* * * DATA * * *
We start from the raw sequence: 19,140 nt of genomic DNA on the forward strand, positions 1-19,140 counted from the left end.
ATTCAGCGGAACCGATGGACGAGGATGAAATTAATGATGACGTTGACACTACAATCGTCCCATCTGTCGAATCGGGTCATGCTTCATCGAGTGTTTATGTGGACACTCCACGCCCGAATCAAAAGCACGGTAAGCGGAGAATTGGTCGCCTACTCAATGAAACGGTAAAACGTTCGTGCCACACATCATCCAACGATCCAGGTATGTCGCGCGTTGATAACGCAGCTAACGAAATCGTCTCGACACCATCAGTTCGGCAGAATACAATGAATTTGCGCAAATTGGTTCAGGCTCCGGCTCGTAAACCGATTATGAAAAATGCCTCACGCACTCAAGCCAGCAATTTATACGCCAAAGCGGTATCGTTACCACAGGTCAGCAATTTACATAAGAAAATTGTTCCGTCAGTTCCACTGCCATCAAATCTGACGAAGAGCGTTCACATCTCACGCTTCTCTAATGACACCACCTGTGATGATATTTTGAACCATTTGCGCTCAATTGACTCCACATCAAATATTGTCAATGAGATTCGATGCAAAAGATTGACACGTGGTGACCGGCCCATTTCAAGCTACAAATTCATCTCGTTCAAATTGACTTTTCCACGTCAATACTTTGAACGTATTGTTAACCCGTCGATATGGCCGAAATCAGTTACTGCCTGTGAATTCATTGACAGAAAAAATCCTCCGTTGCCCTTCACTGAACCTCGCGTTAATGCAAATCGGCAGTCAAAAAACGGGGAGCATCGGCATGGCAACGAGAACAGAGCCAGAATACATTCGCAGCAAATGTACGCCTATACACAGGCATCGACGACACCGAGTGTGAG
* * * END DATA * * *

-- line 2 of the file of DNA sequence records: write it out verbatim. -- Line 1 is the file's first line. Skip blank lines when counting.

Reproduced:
ATTCAGCGGAACCGATGGACGAGGATGAAATTAATGATGACGTTGACACTACAATCGTCCCATCTGTCGAATCGGGTCATGCTTCATCGAGTGTTTATGTGGACACTCCACGCCCGAATCAAAAGCACGGTAAGCGGAGAATTGGTCGCCTACTCAATGAAACGGTAAAACGTTCGTGCCACACATCATCCAACGATCCAGGTATGTCGCGCGTTGATAACGCAGCTAACGAAATCGTCTCGACACCATCAGTTCGGCAGAATACAATGAATTTGCGCAAATTGGTTCAGGCTCCGGCTCGTAAACCGATTATGAAAAATGCCTCACGCACTCAAGCCAGCAATTTATACGCCAAAGCGGTATCGTTACCACAGGTCAGCAATTTACATAAGAAAATTGTTCCGTCAGTTCCACTGCCATCAAATCTGACGAAGAGCGTTCACATCTCACGCTTCTCTAATGACACCACCTGTGATGATATTTTGAACCATTTGCGCTCAATTGACTCCACATCAAATATTGTCAATGAGATTCGATGCAAAAGATTGACACGTGGTGACCGGCCCATTTCAAGCTACAAATTCATCTCGTTCAAATTGACTTTTCCACGTCAATACTTTGAACGTATTGTTAACCCGTCGATATGGCCGAAATCAGTTACTGCCTGTGAATTCATTGACAGAAAAAATCCTCCGTTGCCCTTCACTGAACCTCGCGTTAATGCAAATCGGCAGTCAAAAAACGGGGAGCATCGGCATGGCAACGAGAACAGAGCCAGAATACATTCGCAGCAAATGTACGCCTATACACAGGCATCGACGACACCGAGTGTGAG